Comedy and democracy

Posted: April 5th, 2008 | Author: | Filed under: politics, youtube | No Comments »

There is a new book out, which talk about the role of comedy in a democratic country. It is called “Strange Bedfellows: How Late-Night Comedy Turns Democracy Into a Joke” by Russell L. Peterson. I have not yet read the book, but I have read the review at The book talks about the negative and positive impact that comedy can have to democracy. Although the view is US-centric, I guess it can also be looked at in larger terms.

Political satire in my mind, when well done while being mindful of the consequences and responsbility, is an essential element of a democracy. In the US, this is very well executed by cable TV shows such as The Daily Show with Jon Stewart, The Colbert Report and Real Time with Bill Maher. They are witty and clever, they are critical, but they are critical of the right things. In Estonia, there is less of it, but it is a strong element in shows such as Ärapanija.

There is other kind of political comedy, namely when the people are either ignorant of their responsibility or afraid to be cast as partisan and therefore criticise and find fault with almost everything politicians do. They enforce the idea that all politicians are scum of the earth, they are there to be ridiculed. Any mistakes done by a politician is almost immediately applied to all other politicians etc. This applies to late-night shows in the US, as stated in the book:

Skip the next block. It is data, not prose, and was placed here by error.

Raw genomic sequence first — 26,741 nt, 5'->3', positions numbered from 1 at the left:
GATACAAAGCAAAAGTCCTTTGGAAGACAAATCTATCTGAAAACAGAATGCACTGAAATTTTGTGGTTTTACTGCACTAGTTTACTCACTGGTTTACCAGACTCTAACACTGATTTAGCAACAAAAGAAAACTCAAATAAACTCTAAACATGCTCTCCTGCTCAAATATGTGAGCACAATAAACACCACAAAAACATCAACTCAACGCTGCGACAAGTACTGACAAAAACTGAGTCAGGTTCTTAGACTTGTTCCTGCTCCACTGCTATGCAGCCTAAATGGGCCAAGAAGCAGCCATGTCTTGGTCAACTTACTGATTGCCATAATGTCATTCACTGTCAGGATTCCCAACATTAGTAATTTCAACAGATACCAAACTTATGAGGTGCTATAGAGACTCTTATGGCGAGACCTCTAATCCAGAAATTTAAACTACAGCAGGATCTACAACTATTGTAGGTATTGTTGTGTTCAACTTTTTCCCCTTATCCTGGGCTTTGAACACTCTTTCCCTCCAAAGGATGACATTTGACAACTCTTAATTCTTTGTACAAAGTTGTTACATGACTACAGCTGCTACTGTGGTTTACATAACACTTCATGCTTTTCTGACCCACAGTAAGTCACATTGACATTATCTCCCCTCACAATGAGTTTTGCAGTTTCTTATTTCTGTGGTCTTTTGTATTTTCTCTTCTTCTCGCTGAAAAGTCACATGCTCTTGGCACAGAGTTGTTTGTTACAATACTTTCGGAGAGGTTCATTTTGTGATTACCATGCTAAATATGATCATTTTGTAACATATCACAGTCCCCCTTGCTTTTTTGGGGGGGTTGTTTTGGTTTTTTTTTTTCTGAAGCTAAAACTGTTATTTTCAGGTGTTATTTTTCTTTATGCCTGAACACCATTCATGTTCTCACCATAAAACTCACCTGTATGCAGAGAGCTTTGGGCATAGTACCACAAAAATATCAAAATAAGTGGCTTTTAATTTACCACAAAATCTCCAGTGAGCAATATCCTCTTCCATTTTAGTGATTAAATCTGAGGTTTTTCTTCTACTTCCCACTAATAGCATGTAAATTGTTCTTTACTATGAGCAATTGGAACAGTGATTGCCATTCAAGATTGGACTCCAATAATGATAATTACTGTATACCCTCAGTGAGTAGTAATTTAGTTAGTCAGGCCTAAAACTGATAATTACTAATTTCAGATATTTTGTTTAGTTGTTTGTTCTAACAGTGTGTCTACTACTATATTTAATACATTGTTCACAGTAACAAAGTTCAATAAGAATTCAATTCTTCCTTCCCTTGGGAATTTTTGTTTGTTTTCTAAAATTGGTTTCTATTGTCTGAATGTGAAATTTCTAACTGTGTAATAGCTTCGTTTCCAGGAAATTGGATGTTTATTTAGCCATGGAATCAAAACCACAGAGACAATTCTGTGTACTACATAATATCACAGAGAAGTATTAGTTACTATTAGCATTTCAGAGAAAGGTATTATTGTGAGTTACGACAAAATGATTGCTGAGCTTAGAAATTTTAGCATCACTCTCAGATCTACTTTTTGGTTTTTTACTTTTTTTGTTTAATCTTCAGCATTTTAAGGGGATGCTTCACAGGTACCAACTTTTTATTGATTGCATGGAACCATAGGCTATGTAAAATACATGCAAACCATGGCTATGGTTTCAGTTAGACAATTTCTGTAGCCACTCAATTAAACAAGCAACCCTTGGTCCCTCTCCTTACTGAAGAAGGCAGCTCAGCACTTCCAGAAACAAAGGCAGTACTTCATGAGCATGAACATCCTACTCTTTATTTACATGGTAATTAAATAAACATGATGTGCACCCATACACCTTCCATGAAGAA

“Topical comedians,” says Peterson, “keep finding new ways to tell us what we already ‘know’ about politicians.” And because they harp so remorselessly on candidates’ individual quirks — ignoring the hard, complex, often maddening substance of policy — they declare, in effect, that every choice is equally bad and that the system itself is “an irredeemable sham.” “Election after election,” Peterson writes, “night after night, joke after joke, they have reinforced the notion that political participation is pointless, parties and candidates are interchangeable, and democracy is futile.”

It also applies to the media in general, and Estonian media in particular. The media seems to be on a march against democracy, by destroying bit by bit any credibility or public trust the people might have for democratic institutions. Of course one can say that the politicians have brought it on themselves by being irresponsible and doing stupid things. To an extent it is true, but to an extent it is not. Politics is tricky and the decisions and choice politicians have to make cannot always be compressed to a soundbite. They cannot always put in one simple sentence a complicated policy.

Coming back to comedy, the saviour of political discourse can also be the media itself, but when it takes a more responsible approach. Political comedy is good, when it is targeted and nuanced enough not to brush all politicians with the same stroke. Good satire can save democracy, by pointing out the inconsistencies, the stupidity, the political BS, etc.

Here are some videos of this kind of excellent satire:

Stephen Colbert at White House Correspondents Dinner

A recent clip from The Daily Show:From Estonia (Ärapanija on Mart Viisitamm’s election as Vice Mayor of Pärnu)

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